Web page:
8. The Bible describes only one heaven as a believer's reward. Heaven is the place where:

The Bible does use the term for 'heaven' in three ways, although it never distinguishes between 3 levels relevant to our eternal destiny:

There will be different degrees of reward in heaven, which are then cast at Jesus' feet (Rev. 4:4,10), but all who are there will be with Christ (Rev. 22:4-5).


9. Mormon leaders teach that there is no eternal hell. Although the Book of Mormon mentions a literal, everlasting hell (e.g. 2 Nephi 28), later 'revelations' to church leaders teach the concept of a "preparatory stage between death and a final judgement", similar to the Catholic concept of purgatory.

Mormons claim that the inhabitants of hell will receive a second chance at redemption:

Mormons also teach that a special place called perdition is reserved "for Satan, and the Sons of Perdition, angels who rebelled with him and also for men who commit the unpardonable sin" (Talmage, A Study of the Articles of Faith).


10. The Bible warns that a real and eternal hell awaits those who do not trust in Christ in this life. In fact, of the 24 times hell is referenced in the New Testament, 22 of those were made by Jesus (McElveen).

The Bible does not speak of any opportunity to obtain salvation after rejecting Christ in this life; rather it says:


11. Mormon leaders teach that 'salvation' is universal. This is in addition to, and distinct from, the biblical concept that "there shall certainly be a resurrection of both the righteous and the wicked" (Acts 24:15). To Mormons, salvation is equated with resurrection:


12. The Bible teaches that salvation is only for those who trust in Christ.

John uses the word "believe" at least 55 times in his gospel, including the following references to salvation:

In the sense that the apostle John used the Greek word for believe, he did not mean mere intellectual ascension, but placing our total trust in Jesus for salvation. That is why, in the same context, Jesus used other verbs to indicate a definite action on the believer's part:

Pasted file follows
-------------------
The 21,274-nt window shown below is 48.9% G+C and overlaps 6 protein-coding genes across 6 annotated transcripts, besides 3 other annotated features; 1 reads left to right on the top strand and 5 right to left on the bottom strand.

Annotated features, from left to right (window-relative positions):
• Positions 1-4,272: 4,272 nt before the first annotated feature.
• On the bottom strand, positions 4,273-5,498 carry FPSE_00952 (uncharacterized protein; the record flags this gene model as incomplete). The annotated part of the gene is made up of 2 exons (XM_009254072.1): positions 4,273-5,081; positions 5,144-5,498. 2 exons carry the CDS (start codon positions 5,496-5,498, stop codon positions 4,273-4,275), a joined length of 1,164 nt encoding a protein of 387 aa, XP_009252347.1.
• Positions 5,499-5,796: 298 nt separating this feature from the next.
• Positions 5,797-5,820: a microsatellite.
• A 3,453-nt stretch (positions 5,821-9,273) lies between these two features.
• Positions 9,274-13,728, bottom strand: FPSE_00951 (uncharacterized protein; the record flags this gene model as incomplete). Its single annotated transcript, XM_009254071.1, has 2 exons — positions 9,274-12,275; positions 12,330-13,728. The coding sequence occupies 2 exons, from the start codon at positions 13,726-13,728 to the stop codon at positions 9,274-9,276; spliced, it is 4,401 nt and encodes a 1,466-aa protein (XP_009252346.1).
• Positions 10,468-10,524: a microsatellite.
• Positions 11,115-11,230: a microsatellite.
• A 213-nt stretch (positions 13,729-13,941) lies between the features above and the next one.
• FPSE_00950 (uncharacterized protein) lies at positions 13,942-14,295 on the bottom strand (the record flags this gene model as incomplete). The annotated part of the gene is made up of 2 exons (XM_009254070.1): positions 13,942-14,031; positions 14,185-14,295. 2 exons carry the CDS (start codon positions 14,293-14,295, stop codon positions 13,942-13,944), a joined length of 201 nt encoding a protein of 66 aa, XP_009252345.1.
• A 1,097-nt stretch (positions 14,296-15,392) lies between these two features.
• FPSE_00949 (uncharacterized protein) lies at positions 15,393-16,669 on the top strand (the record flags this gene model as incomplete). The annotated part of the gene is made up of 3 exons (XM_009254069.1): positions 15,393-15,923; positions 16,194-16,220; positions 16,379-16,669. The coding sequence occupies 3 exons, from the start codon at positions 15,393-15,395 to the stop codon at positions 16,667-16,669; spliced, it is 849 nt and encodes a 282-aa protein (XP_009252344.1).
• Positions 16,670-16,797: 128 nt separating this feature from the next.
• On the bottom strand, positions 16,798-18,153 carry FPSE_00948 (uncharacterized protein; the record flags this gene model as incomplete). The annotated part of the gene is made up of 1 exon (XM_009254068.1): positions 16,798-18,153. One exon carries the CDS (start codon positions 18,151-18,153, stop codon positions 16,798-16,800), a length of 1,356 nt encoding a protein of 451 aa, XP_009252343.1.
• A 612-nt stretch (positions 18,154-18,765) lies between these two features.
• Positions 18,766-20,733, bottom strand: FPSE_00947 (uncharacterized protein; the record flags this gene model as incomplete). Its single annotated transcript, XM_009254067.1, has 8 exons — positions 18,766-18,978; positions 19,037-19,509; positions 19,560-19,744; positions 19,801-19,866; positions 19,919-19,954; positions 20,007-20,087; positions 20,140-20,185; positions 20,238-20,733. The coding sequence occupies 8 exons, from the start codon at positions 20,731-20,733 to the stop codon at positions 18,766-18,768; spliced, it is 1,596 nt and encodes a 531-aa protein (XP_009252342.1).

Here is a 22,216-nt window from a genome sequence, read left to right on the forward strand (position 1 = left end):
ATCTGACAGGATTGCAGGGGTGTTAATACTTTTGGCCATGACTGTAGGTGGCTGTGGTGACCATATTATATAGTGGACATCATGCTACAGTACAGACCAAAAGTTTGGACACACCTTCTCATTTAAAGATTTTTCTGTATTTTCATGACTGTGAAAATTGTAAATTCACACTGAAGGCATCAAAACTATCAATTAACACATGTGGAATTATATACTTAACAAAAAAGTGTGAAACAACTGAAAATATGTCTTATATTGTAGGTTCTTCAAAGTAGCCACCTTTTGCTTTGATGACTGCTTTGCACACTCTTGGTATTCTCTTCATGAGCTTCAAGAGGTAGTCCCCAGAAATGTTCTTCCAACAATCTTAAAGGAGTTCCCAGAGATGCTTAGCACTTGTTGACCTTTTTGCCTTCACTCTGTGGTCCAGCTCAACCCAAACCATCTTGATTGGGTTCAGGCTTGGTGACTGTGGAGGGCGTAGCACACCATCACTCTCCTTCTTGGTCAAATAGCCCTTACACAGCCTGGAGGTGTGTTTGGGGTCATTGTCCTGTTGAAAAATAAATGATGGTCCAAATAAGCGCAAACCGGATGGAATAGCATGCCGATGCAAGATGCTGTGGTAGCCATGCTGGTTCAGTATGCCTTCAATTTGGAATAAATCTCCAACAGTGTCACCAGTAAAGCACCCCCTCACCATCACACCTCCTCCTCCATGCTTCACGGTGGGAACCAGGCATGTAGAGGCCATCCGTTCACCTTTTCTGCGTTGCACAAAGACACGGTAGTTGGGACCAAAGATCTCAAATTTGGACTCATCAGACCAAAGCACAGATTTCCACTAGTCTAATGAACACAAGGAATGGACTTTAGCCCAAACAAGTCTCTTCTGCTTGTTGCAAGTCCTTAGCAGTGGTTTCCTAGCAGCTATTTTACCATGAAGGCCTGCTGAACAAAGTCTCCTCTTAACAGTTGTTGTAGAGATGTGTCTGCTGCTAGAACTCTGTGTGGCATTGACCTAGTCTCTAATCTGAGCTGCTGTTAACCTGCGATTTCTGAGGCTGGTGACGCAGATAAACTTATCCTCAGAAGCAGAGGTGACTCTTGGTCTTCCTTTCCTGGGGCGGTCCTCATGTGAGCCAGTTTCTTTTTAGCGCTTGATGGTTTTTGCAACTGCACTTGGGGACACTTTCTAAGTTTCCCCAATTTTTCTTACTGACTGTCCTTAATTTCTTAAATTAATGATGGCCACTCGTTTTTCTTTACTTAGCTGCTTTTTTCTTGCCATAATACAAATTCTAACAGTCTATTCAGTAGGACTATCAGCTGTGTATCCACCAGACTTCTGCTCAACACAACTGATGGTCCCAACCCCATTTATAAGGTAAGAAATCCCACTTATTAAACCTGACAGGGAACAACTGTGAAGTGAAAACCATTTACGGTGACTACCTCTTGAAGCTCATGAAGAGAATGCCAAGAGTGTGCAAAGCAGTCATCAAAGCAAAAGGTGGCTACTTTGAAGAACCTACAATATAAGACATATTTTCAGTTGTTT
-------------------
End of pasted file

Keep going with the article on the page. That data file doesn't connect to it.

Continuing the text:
13. The Mormon church teaches that the dead outside of Christ can get to heaven (albeit the terrestial kingdom) by proxy baptism. Mormons believe that there is a "paradise" or spirit world where all will go after death. In this spirit world, there are missionaries who give people one more chance to accept or reject the message of Mormonism. If one accepts, they are baptized by proxy into the church here on earth. This ceremony is performed in one of the LDS temples and is the primary reason why Mormons research and keep genealogical records (Doctrine and Covenants section 128).

This doctrine is derived from one verse in the Bible (1 Cor. 15:29) where Paul refers to a fringe group practicing baptism for the dead. Even the Encyclopedia of Mormonism (published by the LDS church) admits: "He [Paul] refers to a practice of vicarious baptism, a practice for which we have no other evidence in the Pauline or other New Testament or early Christian writings", and also agrees with the interpretation that it is not a doctrine Paul advocates: "Paul clearly refers to a distinct group within the Church, a group that he accuses of inconsistency between ritual and doctrine".


14. The Bible teaches that this life is our only chance to receive Christ.

Mormons may ask 'then what does 1 Cor. 15:29 mean?'

This verse must be understood in the context of the whole passage. Paul raises the subject of baptism in the context of expressing his concern about party factions among the Christians at Corinth (1 Cor. 1:14-17). Rather than endorsing baptism for the dead, Paul associates it with a group (perhaps the Marchionite sect) whom he has already identified (15:12) as being in deep error. He is saying that even this group, who deny the resurrection, are baptizing for the dead in anticipation of resurrection.

The impersonal manner in which Paul refers to practitioners of proxy baptism also indicates he is not endorsing the practice: "what will those do who are baptized for the dead...why then are they baptized for them?" The impersonal 'they' contrasts markedly with the way Paul addresses believers in the same chapter, as 'you' (v. 1, 2, 3, 11, 12, 14, 17, 31, 34, 36, 51, 58), or 'we', or 'us' (15: 3, 15, 19, 30, 32, 49, 51, 52). In the context of 15:29, 'they' refers to the ones who are denying the resurrection, the ones the entire passage is written to refute (15:12).

This is exactly the understanding of the text held by the early Christian writer Tertullian. Writing about A.D. 180, he makes this comment on 1 Cor. 15:29 — "His [Paul’s] only aim in alluding to it was that he might all the more firmly insist upon the resurrection of the body, in proportion as they who were vainly baptized for the dead resorted to the practice from their belief of such a resurrection". The apostle Peter accurately predicted that Paul's words would be misinterpreted and misconstrued by some: